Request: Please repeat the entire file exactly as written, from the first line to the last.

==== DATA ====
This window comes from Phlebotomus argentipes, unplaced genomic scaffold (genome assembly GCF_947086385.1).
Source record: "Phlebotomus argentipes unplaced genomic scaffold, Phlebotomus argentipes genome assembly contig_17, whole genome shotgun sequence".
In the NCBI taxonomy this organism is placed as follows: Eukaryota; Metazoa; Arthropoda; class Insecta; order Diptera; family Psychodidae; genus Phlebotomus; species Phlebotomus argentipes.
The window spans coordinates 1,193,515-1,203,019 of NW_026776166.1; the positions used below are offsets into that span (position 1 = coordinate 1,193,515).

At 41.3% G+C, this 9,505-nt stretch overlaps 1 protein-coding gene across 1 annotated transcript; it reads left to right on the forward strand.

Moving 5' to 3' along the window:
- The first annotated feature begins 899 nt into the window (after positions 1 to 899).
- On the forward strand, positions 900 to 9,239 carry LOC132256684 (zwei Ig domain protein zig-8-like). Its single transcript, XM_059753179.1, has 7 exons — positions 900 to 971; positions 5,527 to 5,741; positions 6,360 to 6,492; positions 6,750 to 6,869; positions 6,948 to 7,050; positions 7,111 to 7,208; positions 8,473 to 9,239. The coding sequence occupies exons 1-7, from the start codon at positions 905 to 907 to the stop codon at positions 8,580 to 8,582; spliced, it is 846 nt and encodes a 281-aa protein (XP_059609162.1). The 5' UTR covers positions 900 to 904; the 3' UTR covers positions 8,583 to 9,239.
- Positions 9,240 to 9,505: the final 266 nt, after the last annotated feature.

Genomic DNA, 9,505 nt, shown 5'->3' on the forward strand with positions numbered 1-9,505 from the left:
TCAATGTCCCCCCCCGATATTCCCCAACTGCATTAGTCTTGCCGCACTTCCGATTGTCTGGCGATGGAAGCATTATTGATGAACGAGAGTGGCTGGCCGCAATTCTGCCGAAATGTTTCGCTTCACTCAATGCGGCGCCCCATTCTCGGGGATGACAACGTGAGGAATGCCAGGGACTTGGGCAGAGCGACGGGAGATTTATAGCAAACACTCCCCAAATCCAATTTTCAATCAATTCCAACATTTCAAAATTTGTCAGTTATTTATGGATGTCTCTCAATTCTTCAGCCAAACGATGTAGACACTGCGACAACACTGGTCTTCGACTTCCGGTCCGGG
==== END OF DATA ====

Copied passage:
This window comes from Phlebotomus argentipes, unplaced genomic scaffold (genome assembly GCF_947086385.1).
Source record: "Phlebotomus argentipes unplaced genomic scaffold, Phlebotomus argentipes genome assembly contig_17, whole genome shotgun sequence".
In the NCBI taxonomy this organism is placed as follows: Eukaryota; Metazoa; Arthropoda; class Insecta; order Diptera; family Psychodidae; genus Phlebotomus; species Phlebotomus argentipes.
The window spans coordinates 1,193,515-1,203,019 of NW_026776166.1; the positions used below are offsets into that span (position 1 = coordinate 1,193,515).

At 41.3% G+C, this 9,505-nt stretch overlaps 1 protein-coding gene across 1 annotated transcript; it reads left to right on the forward strand.

Moving 5' to 3' along the window:
- The first annotated feature begins 899 nt into the window (after positions 1 to 899).
- On the forward strand, positions 900 to 9,239 carry LOC132256684 (zwei Ig domain protein zig-8-like). Its single transcript, XM_059753179.1, has 7 exons — positions 900 to 971; positions 5,527 to 5,741; positions 6,360 to 6,492; positions 6,750 to 6,869; positions 6,948 to 7,050; positions 7,111 to 7,208; positions 8,473 to 9,239. The coding sequence occupies exons 1-7, from the start codon at positions 905 to 907 to the stop codon at positions 8,580 to 8,582; spliced, it is 846 nt and encodes a 281-aa protein (XP_059609162.1). The 5' UTR covers positions 900 to 904; the 3' UTR covers positions 8,583 to 9,239.
- Positions 9,240 to 9,505: the final 266 nt, after the last annotated feature.

Genomic DNA, 9,505 nt, shown 5'->3' on the forward strand with positions numbered 1-9,505 from the left:
TCAATGTCCCCCCCCGATATTCCCCAACTGCATTAGTCTTGCCGCACTTCCGATTGTCTGGCGATGGAAGCATTATTGATGAACGAGAGTGGCTGGCCGCAATTCTGCCGAAATGTTTCGCTTCACTCAATGCGGCGCCCCATTCTCGGGGATGACAACGTGAGGAATGCCAGGGACTTGGGCAGAGCGACGGGAGATTTATAGCAAACACTCCCCAAATCCAATTTTCAATCAATTCCAACATTTCAAAATTTGTCAGTTATTTATGGATGTCTCTCAATTCTTCAGCCAAACGATGTAGACACTGCGACAACACTGGTCTTCGACTTCCGGTCCGGG